Here's one way to upcycle a denim skirt

Here's how to make your denim go that little bit further and work for you...

Claire Whittaker

Denim Upcycle

Got a skirt that's not quite the right fit?

When I was doing my usual Oxfam hunt in Broad Street I stumbled on this fab denim skirt for just £6.99, at such a bargain price I felt I just had to buy it. I found the denim fabric was a bit too heavy to be in the maxi-type style it was in so I decided to shorten it to a DIY A-line knee length. If you find a denim gem at your local Oxfam or Oxfam Online Shop, or you have a denim dress in your wardrobe you never wear because of the length you have the option to give it a bit of a revamp to give it that extra bit of love.

Step One: Pin your skirt roughly to the length you think you want it and try it on. It won’t hang very well in this first try-on but it will give you an idea of whether it’s about the right length before you go in with the scissors.

Top Tip: If your skirt has buttons like mine you want to fold the hem directly above the button at the length you want it. Buttons will not normally be right against the base of the skirt so this makes it look less noticeable that you’ve altered it. It does mean that the button and button-hole will be on the back of the hem when you’re finished however.

Step two: Once you’ve worked out what length you want the skirt draw a line around the skirt with tailors chalk about an inch past where you want the length to be. I left a slightly larger gap as I had account for the fact that I’d need to sew around the press studs on the front. Use a tape measure to get this even.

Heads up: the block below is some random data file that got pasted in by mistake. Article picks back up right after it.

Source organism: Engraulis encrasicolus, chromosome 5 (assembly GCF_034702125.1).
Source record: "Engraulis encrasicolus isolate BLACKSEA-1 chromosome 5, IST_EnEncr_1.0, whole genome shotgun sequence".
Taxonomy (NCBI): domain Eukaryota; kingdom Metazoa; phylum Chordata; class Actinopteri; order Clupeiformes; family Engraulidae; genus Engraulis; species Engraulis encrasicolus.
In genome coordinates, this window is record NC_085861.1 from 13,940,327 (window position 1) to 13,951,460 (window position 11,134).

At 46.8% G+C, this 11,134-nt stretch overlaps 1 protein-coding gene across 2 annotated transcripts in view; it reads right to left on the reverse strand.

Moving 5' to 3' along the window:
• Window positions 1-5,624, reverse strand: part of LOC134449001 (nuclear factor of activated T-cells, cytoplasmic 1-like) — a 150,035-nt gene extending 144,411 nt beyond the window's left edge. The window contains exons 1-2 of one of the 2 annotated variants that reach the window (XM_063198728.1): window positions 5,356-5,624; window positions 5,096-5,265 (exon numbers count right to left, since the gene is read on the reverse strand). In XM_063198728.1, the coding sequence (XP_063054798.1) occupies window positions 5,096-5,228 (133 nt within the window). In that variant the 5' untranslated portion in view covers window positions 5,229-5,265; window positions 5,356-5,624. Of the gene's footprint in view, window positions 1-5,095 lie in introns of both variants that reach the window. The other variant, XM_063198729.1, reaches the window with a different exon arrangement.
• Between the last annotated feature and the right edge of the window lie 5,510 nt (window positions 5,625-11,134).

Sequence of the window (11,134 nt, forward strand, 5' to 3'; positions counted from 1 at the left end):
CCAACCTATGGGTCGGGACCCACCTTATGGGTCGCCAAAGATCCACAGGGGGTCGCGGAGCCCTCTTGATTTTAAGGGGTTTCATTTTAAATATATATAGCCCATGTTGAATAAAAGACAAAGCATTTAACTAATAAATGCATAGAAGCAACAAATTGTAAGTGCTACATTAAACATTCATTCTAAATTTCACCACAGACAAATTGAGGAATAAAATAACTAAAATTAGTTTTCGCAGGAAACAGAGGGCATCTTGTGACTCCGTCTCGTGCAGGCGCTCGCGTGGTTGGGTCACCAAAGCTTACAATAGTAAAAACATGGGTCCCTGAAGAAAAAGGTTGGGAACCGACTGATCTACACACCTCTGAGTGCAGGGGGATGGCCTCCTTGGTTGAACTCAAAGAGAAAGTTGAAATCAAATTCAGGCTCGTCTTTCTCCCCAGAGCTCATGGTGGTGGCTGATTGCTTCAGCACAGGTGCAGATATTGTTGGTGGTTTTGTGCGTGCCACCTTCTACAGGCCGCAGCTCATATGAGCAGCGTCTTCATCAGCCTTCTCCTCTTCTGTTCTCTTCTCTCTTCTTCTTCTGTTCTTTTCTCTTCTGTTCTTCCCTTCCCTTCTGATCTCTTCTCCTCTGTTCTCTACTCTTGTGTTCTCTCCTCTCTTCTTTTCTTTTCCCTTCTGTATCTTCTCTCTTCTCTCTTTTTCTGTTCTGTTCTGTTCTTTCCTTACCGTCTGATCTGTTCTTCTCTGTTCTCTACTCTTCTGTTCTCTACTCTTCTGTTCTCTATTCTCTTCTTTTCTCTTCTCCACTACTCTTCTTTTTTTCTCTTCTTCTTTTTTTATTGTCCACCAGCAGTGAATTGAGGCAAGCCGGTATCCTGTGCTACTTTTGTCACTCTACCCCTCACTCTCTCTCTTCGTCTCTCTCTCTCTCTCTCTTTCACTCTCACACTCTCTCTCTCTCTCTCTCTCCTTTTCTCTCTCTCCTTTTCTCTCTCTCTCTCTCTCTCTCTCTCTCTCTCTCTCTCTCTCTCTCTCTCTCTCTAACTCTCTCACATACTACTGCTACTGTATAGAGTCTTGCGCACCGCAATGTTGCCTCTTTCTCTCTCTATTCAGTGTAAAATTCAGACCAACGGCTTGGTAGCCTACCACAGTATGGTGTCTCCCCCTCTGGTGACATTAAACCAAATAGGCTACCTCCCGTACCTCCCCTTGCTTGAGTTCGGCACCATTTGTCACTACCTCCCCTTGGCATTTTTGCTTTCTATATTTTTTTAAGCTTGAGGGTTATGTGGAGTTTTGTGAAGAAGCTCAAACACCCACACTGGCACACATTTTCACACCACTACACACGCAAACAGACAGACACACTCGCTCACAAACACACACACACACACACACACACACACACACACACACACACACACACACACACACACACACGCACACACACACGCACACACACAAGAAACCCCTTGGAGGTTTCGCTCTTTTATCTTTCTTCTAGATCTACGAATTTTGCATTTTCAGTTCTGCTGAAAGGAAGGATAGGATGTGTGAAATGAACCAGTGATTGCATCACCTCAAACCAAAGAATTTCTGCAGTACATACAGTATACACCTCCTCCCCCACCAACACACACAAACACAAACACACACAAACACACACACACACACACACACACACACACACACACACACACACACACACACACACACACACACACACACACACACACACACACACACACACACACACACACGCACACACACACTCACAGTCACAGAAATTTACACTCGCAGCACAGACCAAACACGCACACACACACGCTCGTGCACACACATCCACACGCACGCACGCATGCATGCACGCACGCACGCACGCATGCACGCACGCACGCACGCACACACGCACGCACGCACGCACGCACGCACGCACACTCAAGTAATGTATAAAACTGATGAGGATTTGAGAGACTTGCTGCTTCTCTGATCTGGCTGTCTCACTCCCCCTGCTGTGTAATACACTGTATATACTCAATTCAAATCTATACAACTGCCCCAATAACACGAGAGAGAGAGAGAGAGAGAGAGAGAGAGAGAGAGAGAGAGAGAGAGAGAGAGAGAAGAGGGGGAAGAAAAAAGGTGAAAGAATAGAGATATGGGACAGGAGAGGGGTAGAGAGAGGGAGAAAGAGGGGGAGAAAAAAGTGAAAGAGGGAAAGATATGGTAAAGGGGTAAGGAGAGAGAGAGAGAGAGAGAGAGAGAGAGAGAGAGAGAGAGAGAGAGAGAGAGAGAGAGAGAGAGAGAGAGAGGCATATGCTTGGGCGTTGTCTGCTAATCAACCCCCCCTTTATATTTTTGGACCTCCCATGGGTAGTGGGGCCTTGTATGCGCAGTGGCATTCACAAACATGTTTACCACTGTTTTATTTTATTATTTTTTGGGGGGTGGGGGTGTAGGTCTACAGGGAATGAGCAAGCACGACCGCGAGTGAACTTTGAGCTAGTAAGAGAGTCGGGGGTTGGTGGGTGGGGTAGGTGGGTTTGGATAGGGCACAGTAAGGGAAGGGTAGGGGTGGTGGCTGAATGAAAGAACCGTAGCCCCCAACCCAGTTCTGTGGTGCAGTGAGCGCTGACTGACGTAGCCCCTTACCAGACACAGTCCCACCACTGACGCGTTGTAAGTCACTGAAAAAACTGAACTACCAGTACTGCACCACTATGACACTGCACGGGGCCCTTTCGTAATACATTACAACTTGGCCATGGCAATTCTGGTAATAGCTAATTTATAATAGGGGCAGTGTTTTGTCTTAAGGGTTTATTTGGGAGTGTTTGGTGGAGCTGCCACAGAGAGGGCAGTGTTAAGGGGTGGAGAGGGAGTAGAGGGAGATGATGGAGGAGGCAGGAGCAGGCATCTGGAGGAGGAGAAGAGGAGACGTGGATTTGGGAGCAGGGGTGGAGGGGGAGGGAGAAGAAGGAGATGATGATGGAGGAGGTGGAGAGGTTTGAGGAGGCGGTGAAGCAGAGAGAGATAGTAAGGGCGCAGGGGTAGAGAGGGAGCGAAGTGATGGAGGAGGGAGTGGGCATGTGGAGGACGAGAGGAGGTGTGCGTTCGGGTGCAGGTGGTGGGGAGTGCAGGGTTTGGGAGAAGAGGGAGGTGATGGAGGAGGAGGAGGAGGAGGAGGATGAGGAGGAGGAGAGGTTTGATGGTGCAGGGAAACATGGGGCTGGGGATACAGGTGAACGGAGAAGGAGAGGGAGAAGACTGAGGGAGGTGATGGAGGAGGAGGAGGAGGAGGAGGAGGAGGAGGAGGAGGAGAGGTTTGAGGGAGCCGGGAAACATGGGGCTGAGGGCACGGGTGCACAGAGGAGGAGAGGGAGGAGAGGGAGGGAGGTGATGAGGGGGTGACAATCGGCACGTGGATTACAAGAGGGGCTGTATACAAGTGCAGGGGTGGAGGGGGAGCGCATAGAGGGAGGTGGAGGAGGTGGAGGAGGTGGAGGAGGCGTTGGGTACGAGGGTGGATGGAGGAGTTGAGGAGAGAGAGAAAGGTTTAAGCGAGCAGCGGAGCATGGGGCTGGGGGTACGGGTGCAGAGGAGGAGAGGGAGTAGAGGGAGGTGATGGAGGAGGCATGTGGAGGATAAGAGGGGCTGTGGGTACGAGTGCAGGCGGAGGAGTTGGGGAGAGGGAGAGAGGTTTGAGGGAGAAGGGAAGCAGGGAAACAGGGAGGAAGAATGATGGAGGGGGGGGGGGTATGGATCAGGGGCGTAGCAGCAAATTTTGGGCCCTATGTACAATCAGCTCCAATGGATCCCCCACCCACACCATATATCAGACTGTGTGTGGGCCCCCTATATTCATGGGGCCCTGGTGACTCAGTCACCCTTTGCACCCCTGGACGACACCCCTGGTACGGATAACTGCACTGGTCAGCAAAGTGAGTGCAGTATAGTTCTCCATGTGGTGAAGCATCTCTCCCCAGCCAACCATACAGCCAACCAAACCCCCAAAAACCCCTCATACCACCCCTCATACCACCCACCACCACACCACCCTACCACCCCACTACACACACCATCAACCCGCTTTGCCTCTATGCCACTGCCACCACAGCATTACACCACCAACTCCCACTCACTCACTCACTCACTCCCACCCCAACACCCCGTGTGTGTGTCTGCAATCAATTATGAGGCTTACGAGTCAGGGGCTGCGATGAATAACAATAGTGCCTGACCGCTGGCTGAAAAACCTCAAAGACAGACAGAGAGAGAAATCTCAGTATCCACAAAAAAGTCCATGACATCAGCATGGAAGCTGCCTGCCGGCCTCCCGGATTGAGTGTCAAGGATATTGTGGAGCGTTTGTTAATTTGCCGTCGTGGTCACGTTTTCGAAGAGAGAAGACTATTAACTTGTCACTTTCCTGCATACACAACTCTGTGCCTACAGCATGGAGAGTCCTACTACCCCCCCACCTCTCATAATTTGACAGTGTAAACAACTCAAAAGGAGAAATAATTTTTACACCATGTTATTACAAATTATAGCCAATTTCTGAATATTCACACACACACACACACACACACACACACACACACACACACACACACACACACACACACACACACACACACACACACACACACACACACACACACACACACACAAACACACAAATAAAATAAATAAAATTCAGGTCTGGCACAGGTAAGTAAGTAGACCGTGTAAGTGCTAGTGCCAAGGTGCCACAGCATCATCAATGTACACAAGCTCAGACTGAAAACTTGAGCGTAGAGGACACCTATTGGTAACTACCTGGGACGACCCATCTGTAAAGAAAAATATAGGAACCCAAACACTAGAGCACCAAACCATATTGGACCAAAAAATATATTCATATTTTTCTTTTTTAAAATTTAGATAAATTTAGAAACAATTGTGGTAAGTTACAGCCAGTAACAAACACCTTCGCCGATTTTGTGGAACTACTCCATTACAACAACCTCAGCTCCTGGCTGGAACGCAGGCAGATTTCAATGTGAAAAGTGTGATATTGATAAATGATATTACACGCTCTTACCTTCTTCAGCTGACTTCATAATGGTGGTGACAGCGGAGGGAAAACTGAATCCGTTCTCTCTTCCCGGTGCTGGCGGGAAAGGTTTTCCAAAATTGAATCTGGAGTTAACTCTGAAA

Cutting denim. Photo: Claire Whitaker

Cutting denim. Photo: Claire Whitaker

Step three: Cut along the line.

Step Four: Using an overlocking stitch on your sewing machine sew around the base of the skirt. This should help prevent the raw edge from fraying. If you have an Overlocker machine that cuts the fabric as you go even better! I don’t use a tucked under hem on denim as the fabric is more bulky and it doesn’t always lie well against the skirt.

Top Tip: If (like me) you’re a wobbly sewer use the same technique as we did to cut the skirt using a measured line in tailors chalk as a guide to get a nice straight line of stitching.

Step Five: If needed trim down the edge closer to the overlocking stitch. Then fold up and pin the bottom inch (or slightly less if you trimmed the fabric) to create the hem using a measure to make sure it’s even around.

Step Six: Tack the hem and iron in the crease.

Step Seven: Using a straight stitch sew around just under/ over the top of the overlock stitch. Don’t forget my top-tip for sewing straight I put in above! I would also recommend leaving long ends so you can cast on and off by hand after using the machine rather than doing the ‘back and forth’ method as this gives a neater finish

Step Eight: Tah-Dah! You’re done! Just whip out those tacking stitches and tidy up any loose ends and your skirt is ready to be worn and loved once more.